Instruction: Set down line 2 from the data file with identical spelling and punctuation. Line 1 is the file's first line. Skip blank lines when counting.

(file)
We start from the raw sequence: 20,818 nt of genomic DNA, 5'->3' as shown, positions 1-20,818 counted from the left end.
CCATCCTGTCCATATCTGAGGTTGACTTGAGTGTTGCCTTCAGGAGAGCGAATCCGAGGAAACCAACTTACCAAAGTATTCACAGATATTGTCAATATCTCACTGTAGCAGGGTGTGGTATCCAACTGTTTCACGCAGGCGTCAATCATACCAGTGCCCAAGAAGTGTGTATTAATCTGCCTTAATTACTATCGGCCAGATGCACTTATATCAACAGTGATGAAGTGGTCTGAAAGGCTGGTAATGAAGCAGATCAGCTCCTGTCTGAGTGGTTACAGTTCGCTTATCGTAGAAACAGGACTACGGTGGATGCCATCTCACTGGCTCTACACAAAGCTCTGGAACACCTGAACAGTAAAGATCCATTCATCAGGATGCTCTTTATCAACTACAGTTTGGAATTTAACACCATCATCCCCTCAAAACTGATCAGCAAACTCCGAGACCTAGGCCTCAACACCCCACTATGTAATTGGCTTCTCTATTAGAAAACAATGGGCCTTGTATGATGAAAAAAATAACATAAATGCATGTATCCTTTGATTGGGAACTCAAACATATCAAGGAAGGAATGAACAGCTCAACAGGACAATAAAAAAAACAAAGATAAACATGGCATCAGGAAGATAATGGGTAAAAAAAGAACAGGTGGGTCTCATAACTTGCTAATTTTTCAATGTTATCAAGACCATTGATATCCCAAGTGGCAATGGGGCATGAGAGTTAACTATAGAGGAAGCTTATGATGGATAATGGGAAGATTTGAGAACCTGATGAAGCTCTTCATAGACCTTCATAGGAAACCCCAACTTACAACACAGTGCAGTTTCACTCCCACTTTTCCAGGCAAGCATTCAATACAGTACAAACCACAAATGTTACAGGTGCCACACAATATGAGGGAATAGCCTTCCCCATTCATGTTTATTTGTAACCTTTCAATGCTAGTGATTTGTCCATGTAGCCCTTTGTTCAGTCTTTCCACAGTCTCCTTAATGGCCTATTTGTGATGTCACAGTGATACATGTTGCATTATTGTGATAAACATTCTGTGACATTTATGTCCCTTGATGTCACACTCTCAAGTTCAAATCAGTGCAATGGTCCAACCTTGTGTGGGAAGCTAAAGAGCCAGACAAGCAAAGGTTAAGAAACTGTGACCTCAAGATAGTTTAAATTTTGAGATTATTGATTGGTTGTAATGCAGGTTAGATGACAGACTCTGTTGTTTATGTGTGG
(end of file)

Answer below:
CCATCCTGTCCATATCTGAGGTTGACTTGAGTGTTGCCTTCAGGAGAGCGAATCCGAGGAAACCAACTTACCAAAGTATTCACAGATATTGTCAATATCTCACTGTAGCAGGGTGTGGTATCCAACTGTTTCACGCAGGCGTCAATCATACCAGTGCCCAAGAAGTGTGTATTAATCTGCCTTAATTACTATCGGCCAGATGCACTTATATCAACAGTGATGAAGTGGTCTGAAAGGCTGGTAATGAAGCAGATCAGCTCCTGTCTGAGTGGTTACAGTTCGCTTATCGTAGAAACAGGACTACGGTGGATGCCATCTCACTGGCTCTACACAAAGCTCTGGAACACCTGAACAGTAAAGATCCATTCATCAGGATGCTCTTTATCAACTACAGTTTGGAATTTAACACCATCATCCCCTCAAAACTGATCAGCAAACTCCGAGACCTAGGCCTCAACACCCCACTATGTAATTGGCTTCTCTATTAGAAAACAATGGGCCTTGTATGATGAAAAAAATAACATAAATGCATGTATCCTTTGATTGGGAACTCAAACATATCAAGGAAGGAATGAACAGCTCAACAGGACAATAAAAAAAACAAAGATAAACATGGCATCAGGAAGATAATGGGTAAAAAAAGAACAGGTGGGTCTCATAACTTGCTAATTTTTCAATGTTATCAAGACCATTGATATCCCAAGTGGCAATGGGGCATGAGAGTTAACTATAGAGGAAGCTTATGATGGATAATGGGAAGATTTGAGAACCTGATGAAGCTCTTCATAGACCTTCATAGGAAACCCCAACTTACAACACAGTGCAGTTTCACTCCCACTTTTCCAGGCAAGCATTCAATACAGTACAAACCACAAATGTTACAGGTGCCACACAATATGAGGGAATAGCCTTCCCCATTCATGTTTATTTGTAACCTTTCAATGCTAGTGATTTGTCCATGTAGCCCTTTGTTCAGTCTTTCCACAGTCTCCTTAATGGCCTATTTGTGATGTCACAGTGATACATGTTGCATTATTGTGATAAACATTCTGTGACATTTATGTCCCTTGATGTCACACTCTCAAGTTCAAATCAGTGCAATGGTCCAACCTTGTGTGGGAAGCTAAAGAGCCAGACAAGCAAAGGTTAAGAAACTGTGACCTCAAGATAGTTTAAATTTTGAGATTATTGATTGGTTGTAATGCAGGTTAGATGACAGACTCTGTTGTTTATGTGTGG